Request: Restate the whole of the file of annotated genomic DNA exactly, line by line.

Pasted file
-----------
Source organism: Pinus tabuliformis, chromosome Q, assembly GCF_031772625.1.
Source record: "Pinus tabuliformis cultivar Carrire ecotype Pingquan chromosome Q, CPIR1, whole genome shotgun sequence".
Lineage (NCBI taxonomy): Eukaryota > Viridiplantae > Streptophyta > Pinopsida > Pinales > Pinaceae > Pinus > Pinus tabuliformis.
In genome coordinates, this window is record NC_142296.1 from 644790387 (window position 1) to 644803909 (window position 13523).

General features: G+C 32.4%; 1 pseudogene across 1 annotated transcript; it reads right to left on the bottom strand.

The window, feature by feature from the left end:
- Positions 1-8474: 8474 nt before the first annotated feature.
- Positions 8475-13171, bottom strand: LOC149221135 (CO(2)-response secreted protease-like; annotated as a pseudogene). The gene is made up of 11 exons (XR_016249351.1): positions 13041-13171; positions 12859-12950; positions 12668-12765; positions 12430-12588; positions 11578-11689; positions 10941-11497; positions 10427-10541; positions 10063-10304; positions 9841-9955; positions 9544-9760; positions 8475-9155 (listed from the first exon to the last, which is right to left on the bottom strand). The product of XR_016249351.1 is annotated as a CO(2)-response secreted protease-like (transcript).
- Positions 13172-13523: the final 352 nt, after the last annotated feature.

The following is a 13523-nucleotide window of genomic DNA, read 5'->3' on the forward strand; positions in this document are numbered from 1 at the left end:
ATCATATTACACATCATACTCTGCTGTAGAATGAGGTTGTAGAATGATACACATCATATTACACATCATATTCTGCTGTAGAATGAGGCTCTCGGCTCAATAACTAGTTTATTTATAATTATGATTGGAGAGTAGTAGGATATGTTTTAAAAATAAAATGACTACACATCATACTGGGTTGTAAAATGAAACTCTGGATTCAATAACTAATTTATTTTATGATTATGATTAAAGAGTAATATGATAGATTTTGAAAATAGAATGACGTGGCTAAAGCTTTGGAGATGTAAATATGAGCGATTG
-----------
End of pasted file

Source organism: Pinus tabuliformis, chromosome Q, assembly GCF_031772625.1.
Source record: "Pinus tabuliformis cultivar Carrire ecotype Pingquan chromosome Q, CPIR1, whole genome shotgun sequence".
Lineage (NCBI taxonomy): Eukaryota > Viridiplantae > Streptophyta > Pinopsida > Pinales > Pinaceae > Pinus > Pinus tabuliformis.
In genome coordinates, this window is record NC_142296.1 from 644790387 (window position 1) to 644803909 (window position 13523).

General features: G+C 32.4%; 1 pseudogene across 1 annotated transcript; it reads right to left on the bottom strand.

The window, feature by feature from the left end:
- Positions 1-8474: 8474 nt before the first annotated feature.
- Positions 8475-13171, bottom strand: LOC149221135 (CO(2)-response secreted protease-like; annotated as a pseudogene). The gene is made up of 11 exons (XR_016249351.1): positions 13041-13171; positions 12859-12950; positions 12668-12765; positions 12430-12588; positions 11578-11689; positions 10941-11497; positions 10427-10541; positions 10063-10304; positions 9841-9955; positions 9544-9760; positions 8475-9155 (listed from the first exon to the last, which is right to left on the bottom strand). The product of XR_016249351.1 is annotated as a CO(2)-response secreted protease-like (transcript).
- Positions 13172-13523: the final 352 nt, after the last annotated feature.

The following is a 13523-nucleotide window of genomic DNA, read 5'->3' on the forward strand; positions in this document are numbered from 1 at the left end:
ATCATATTACACATCATACTCTGCTGTAGAATGAGGTTGTAGAATGATACACATCATATTACACATCATATTCTGCTGTAGAATGAGGCTCTCGGCTCAATAACTAGTTTATTTATAATTATGATTGGAGAGTAGTAGGATATGTTTTAAAAATAAAATGACTACACATCATACTGGGTTGTAAAATGAAACTCTGGATTCAATAACTAATTTATTTTATGATTATGATTAAAGAGTAATATGATAGATTTTGAAAATAGAATGACGTGGCTAAAGCTTTGGAGATGTAAATATGAGCGATTG